Fifty years after France’s President Charles de Gaulle uttered the infamous words “Vive le Quebec libre” the balcony where that speech took place was open to the public.
Hundreds waited in lines to take a tour of the balcony that faces Notre-Dame Street East.
For some, the speech served as a rallying cry of sorts for Quebec’s separatist movement.
Since the speech, two referendums took place in the province.
Those who came to city hall to visit understand the historical value of the balcony.
“It was a focal point in the sixties,” Maureen Latour, who came to visit the balcony, said. “I mean I’m not Quebecoises, but I understand how significant that moment was.”
Later in the evening, the Saint-Jean-Baptiste Society held a gathering outside of city hall to commemorate the anniversary.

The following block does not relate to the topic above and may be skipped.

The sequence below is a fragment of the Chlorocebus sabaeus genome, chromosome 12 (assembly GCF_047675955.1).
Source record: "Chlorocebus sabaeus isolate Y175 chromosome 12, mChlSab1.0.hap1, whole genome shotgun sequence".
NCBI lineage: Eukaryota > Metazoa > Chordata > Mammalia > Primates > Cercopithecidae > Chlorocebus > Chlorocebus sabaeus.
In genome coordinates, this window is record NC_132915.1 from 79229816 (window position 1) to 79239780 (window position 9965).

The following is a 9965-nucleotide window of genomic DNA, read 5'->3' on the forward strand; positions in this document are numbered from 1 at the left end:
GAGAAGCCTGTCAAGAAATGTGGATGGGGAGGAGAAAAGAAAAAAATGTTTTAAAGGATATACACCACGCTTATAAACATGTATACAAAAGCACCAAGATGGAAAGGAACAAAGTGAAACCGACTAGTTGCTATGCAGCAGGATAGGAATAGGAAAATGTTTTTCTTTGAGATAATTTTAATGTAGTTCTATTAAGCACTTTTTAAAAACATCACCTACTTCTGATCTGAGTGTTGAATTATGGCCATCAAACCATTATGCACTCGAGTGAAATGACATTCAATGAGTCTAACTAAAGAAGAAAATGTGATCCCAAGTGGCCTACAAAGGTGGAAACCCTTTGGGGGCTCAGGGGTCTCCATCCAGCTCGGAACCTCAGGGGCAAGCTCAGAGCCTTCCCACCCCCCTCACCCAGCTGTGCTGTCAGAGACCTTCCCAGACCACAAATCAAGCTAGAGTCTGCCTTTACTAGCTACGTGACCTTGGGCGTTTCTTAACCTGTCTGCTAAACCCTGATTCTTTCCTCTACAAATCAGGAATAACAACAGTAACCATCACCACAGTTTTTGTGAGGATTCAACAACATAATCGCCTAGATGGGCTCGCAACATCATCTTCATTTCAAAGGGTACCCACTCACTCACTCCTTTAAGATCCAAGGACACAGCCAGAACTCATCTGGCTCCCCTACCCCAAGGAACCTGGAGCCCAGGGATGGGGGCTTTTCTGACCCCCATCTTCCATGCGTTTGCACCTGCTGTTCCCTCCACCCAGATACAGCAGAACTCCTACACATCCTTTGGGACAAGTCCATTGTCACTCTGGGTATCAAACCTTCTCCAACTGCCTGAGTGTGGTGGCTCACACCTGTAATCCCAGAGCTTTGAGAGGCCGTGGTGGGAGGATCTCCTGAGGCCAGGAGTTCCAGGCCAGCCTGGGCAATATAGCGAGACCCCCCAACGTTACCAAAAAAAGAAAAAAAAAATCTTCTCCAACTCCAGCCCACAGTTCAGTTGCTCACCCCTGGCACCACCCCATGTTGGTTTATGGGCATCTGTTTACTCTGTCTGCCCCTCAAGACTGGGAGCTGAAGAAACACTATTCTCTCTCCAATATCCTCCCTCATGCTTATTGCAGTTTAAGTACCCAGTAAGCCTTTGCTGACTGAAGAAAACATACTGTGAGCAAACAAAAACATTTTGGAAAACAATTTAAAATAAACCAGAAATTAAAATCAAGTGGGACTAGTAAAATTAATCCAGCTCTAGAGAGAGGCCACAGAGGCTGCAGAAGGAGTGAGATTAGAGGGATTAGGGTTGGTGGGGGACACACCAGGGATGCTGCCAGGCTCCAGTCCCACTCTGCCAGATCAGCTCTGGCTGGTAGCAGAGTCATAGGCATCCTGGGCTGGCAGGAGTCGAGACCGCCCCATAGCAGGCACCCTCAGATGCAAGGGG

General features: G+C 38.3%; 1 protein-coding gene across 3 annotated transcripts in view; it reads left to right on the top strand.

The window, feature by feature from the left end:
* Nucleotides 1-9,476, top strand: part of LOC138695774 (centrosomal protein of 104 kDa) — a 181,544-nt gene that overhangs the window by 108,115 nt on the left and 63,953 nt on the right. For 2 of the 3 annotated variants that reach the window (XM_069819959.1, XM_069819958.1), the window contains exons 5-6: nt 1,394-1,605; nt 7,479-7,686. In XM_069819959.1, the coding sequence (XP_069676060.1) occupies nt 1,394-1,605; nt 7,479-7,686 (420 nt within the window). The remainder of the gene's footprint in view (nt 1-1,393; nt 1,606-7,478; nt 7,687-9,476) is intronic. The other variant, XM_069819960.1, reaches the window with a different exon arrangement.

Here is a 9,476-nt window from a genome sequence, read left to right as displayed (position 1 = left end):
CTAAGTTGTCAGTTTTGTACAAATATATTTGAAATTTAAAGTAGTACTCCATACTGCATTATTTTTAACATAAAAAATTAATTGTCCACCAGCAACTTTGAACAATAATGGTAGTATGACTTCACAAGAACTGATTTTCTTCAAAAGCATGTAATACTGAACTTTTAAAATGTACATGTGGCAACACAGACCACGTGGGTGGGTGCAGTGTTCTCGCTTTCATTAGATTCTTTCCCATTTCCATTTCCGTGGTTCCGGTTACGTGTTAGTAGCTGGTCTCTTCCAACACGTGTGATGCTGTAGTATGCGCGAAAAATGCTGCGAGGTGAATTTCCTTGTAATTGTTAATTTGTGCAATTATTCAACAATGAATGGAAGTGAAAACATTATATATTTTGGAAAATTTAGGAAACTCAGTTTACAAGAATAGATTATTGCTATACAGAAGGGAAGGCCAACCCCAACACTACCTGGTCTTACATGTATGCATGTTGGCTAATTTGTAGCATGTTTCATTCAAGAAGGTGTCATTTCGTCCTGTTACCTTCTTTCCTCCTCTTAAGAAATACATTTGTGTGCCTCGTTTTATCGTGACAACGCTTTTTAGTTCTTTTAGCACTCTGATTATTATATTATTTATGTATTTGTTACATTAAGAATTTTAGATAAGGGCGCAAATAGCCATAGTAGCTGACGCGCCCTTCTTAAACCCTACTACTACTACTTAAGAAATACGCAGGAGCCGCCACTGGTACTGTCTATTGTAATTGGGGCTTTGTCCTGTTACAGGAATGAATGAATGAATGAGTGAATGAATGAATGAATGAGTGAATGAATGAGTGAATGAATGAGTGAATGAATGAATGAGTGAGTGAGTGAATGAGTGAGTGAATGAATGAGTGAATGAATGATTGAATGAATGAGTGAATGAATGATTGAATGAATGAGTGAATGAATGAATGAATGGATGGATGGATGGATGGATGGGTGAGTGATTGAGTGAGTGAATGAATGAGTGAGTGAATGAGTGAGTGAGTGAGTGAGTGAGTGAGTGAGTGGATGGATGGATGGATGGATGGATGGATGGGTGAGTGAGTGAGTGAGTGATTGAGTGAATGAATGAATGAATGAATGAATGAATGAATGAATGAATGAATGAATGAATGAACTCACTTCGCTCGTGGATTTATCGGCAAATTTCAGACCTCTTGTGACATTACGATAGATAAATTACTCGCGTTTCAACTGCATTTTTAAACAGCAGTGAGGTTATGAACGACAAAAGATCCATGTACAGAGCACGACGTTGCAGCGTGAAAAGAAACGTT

The same place where a large crowd stood to listen to de Gaulle’s speech in 1967.
Groups of Quebec sovereigntists had hoped to use the balcony to help reenact the speech, but the city refused.
“Maybe they don’t want us on the balcony, but we’re here anyway,” Jennifer Drouin, Anglophones for Quebec Independence President, said. “We’re going to hook up some microphones and we’re going to speak.”
The balcony hadn’t been open to the public in nearly 20 years.
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